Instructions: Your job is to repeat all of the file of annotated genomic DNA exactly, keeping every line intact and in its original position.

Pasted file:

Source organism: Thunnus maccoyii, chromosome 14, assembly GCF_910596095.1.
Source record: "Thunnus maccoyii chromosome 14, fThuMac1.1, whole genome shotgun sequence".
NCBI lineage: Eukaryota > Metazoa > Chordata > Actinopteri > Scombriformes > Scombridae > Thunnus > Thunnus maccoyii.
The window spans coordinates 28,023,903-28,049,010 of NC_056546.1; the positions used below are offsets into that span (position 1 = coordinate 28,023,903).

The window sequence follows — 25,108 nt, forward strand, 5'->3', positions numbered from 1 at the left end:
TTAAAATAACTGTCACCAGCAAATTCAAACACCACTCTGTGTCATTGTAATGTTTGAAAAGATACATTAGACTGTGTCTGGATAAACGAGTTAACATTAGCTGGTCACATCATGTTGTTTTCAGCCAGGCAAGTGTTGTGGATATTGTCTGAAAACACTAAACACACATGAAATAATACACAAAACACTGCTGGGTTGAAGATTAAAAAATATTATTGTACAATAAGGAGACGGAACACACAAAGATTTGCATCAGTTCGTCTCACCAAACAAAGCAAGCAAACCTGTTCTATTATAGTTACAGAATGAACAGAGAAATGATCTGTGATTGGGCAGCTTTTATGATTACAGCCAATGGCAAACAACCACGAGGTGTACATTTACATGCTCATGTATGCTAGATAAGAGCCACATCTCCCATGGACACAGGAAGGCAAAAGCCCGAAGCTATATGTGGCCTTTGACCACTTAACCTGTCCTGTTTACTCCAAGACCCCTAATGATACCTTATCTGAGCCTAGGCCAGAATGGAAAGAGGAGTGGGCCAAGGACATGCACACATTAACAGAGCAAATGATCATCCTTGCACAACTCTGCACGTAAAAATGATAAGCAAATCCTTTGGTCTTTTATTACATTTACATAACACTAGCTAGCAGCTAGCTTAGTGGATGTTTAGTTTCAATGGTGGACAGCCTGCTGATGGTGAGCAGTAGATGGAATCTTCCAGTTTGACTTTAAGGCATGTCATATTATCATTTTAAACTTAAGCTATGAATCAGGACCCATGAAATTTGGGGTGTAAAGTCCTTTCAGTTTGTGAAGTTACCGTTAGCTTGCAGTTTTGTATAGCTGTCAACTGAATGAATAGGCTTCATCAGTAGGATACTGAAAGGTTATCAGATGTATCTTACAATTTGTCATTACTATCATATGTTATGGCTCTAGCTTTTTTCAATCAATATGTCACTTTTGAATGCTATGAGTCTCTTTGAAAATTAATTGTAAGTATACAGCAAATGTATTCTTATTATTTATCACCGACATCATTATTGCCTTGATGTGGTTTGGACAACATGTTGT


Source organism: Thunnus maccoyii, chromosome 14, assembly GCF_910596095.1.
Source record: "Thunnus maccoyii chromosome 14, fThuMac1.1, whole genome shotgun sequence".
NCBI lineage: Eukaryota > Metazoa > Chordata > Actinopteri > Scombriformes > Scombridae > Thunnus > Thunnus maccoyii.
The window spans coordinates 28,023,903-28,049,010 of NC_056546.1; the positions used below are offsets into that span (position 1 = coordinate 28,023,903).

The window sequence follows — 25,108 nt, forward strand, 5'->3', positions numbered from 1 at the left end:
TTAAAATAACTGTCACCAGCAAATTCAAACACCACTCTGTGTCATTGTAATGTTTGAAAAGATACATTAGACTGTGTCTGGATAAACGAGTTAACATTAGCTGGTCACATCATGTTGTTTTCAGCCAGGCAAGTGTTGTGGATATTGTCTGAAAACACTAAACACACATGAAATAATACACAAAACACTGCTGGGTTGAAGATTAAAAAATATTATTGTACAATAAGGAGACGGAACACACAAAGATTTGCATCAGTTCGTCTCACCAAACAAAGCAAGCAAACCTGTTCTATTATAGTTACAGAATGAACAGAGAAATGATCTGTGATTGGGCAGCTTTTATGATTACAGCCAATGGCAAACAACCACGAGGTGTACATTTACATGCTCATGTATGCTAGATAAGAGCCACATCTCCCATGGACACAGGAAGGCAAAAGCCCGAAGCTATATGTGGCCTTTGACCACTTAACCTGTCCTGTTTACTCCAAGACCCCTAATGATACCTTATCTGAGCCTAGGCCAGAATGGAAAGAGGAGTGGGCCAAGGACATGCACACATTAACAGAGCAAATGATCATCCTTGCACAACTCTGCACGTAAAAATGATAAGCAAATCCTTTGGTCTTTTATTACATTTACATAACACTAGCTAGCAGCTAGCTTAGTGGATGTTTAGTTTCAATGGTGGACAGCCTGCTGATGGTGAGCAGTAGATGGAATCTTCCAGTTTGACTTTAAGGCATGTCATATTATCATTTTAAACTTAAGCTATGAATCAGGACCCATGAAATTTGGGGTGTAAAGTCCTTTCAGTTTGTGAAGTTACCGTTAGCTTGCAGTTTTGTATAGCTGTCAACTGAATGAATAGGCTTCATCAGTAGGATACTGAAAGGTTATCAGATGTATCTTACAATTTGTCATTACTATCATATGTTATGGCTCTAGCTTTTTTCAATCAATATGTCACTTTTGAATGCTATGAGTCTCTTTGAAAATTAATTGTAAGTATACAGCAAATGTATTCTTATTATTTATCACCGACATCATTATTGCCTTGATGTGGTTTGGACAACATGTTGT